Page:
The functional foods industry took another hit in the popular media this month with an editorial appearing in Scientific American (SA) that calls for increased regulation of food manufacturers and marketable health claims. NBJ tracked the functional food industry at $37 billion in 2009 sales, up 3% annually. Functional foods continues to account for the largest overall share of nutrition industry sales—35% in 2009—with 89% of these sales occurring through mass-market retail channels.
The editors at SA point toward 17 warning letters issued in March of this year by the U.S. Food and Drug Administration (FDA) as evidence of growing momentum to prevent science-based health claims without adequate science to back them up. Cease-and-desist orders levied against General Mills (for cholesterol-lowering claims on Cheerios packaging) and Redco Foods (for anti-cancer claims on green tea packaging) provide further ammunition for this trend toward stricter scientific standards. "Although health claims for foods may appear to be authoritative," said the SA editors, "in many cases science does not support them and the government does not endorse them. Not only do these products, many of which are nutritionally bereft, fail to deliver on their promises, but they may also give consumers a false sense of security that discourages them from taking more effective measures to attain wellness, such as exercise or medication."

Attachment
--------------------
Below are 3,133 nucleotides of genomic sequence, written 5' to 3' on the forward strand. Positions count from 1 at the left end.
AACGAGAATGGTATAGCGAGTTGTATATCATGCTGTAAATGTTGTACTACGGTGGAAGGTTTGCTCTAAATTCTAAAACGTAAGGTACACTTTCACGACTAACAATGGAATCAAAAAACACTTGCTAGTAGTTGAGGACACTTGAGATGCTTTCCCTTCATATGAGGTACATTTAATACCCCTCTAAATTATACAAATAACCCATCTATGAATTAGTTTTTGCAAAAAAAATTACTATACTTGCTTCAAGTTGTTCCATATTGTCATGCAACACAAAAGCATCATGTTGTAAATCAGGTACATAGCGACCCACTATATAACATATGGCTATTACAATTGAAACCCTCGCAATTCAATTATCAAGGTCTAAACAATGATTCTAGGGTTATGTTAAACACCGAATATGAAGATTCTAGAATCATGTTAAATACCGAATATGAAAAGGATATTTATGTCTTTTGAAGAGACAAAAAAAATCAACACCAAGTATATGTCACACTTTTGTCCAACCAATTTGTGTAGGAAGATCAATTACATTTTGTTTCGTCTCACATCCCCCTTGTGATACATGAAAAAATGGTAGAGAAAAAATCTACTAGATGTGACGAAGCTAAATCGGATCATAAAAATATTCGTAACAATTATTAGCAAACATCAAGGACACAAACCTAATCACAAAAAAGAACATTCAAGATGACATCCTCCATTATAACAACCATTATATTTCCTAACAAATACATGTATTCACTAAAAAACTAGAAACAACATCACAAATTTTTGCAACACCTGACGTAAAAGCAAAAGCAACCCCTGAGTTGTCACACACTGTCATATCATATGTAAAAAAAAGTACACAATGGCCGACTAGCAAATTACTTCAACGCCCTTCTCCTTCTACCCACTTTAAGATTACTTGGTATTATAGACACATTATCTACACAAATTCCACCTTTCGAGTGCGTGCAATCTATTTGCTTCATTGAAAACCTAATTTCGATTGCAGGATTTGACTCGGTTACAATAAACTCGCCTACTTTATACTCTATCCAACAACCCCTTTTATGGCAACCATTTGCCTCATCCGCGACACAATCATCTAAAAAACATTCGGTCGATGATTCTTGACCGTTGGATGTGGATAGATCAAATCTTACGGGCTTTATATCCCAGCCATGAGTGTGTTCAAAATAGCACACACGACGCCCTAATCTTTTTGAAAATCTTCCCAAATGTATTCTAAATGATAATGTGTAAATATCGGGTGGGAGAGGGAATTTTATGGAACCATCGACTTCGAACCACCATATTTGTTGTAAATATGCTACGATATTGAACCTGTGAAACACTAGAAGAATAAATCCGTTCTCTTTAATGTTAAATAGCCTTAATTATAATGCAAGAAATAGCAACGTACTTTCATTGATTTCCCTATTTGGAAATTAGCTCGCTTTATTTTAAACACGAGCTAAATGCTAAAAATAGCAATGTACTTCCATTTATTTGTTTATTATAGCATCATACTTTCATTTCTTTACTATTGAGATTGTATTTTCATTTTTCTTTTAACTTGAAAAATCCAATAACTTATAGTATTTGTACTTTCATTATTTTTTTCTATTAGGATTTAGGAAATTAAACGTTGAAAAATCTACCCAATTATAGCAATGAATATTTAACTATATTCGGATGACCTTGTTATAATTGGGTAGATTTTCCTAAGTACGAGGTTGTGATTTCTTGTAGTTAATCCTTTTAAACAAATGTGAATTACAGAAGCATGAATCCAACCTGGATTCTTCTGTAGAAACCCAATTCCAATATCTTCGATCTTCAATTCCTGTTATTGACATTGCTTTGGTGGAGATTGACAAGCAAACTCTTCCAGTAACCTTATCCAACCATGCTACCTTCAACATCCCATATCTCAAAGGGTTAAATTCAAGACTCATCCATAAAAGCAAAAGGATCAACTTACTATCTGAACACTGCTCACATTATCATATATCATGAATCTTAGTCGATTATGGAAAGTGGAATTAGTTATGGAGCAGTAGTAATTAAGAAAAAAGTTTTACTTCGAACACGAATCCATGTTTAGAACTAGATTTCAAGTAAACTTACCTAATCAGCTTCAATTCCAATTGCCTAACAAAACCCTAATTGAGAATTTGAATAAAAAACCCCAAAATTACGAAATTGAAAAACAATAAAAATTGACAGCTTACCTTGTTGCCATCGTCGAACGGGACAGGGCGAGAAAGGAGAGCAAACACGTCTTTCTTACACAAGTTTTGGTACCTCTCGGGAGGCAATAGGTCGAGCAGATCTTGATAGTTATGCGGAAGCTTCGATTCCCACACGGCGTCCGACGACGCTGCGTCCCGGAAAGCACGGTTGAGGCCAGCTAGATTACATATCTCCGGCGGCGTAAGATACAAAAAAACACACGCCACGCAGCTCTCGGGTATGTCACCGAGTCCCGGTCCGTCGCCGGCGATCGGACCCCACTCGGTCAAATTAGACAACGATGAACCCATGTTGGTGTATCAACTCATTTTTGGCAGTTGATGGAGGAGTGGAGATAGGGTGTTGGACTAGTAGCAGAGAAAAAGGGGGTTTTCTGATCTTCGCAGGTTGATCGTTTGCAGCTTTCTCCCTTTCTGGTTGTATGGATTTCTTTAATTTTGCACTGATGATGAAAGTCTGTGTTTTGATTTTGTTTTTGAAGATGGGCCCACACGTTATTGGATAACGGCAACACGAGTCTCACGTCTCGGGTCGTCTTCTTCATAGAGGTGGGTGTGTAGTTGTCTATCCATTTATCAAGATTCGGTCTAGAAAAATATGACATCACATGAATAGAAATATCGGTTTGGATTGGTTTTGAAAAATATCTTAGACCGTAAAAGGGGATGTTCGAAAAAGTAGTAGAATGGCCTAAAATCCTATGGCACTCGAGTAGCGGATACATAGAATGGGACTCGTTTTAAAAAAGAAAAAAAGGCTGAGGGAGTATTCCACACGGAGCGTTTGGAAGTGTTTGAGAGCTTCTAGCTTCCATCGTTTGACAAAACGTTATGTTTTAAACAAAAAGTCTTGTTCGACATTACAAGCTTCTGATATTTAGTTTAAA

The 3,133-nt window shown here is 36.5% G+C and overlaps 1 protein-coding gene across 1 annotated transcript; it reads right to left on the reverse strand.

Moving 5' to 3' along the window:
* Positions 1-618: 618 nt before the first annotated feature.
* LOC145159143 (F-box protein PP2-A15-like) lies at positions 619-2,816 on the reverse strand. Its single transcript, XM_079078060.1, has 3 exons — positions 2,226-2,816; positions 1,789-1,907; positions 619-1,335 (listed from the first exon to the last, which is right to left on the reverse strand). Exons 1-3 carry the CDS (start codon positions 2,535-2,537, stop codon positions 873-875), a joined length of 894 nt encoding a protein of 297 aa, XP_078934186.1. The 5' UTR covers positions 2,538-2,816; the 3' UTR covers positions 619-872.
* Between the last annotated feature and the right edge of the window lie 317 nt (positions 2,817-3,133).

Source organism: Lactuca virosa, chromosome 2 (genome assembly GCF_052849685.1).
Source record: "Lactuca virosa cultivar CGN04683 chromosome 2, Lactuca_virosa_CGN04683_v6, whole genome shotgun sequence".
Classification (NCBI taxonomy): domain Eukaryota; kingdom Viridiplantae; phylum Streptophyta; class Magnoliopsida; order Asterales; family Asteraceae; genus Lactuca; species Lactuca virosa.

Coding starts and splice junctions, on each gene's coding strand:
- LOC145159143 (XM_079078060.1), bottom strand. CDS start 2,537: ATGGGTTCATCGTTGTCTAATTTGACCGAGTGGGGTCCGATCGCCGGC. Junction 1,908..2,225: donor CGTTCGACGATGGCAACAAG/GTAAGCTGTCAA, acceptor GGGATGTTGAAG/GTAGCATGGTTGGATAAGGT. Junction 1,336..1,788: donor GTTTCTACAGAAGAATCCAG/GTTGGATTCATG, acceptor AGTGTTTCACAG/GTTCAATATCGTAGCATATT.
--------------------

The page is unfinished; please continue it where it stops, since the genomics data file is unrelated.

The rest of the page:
The European Food Safety Authority (EFSA) gives SA a better regulatory model, one that requires companies to meet standards closer to drugs than food before making a health claim on packaging. If companies were required to prove their claims to FDA before selling product, U.S. supermarket shelves might look dramatically different. Since 2006, EFSA has rejected 80% of the 900 claims that have come across its desk, according to SA. Many consumer advocates see the FDA's current efforts in regulating claims as underfunded, inadequate, and constantly in catch-up mode as the agency pursues violators with product already in stores.
NBJ Bottom Line
While calls for increased regulation of the nutrition industry are nothing new, and while the editors at SA focus their argument on functional foods, we can't help but see dietary supplements waiting in the wings. EFSA has given the green light to scant few health claims over the past years, and in an environment of mounting food-safety concerns and consumer suspicion over aggressive advertising tactics, EFSA's success at tightly controlling the health claims process seems comforting to a growing chorus of voices. Industry, as a rule, is not one of those voices, but you can be sure they hear the volume getting louder and louder.
Related NBJ links: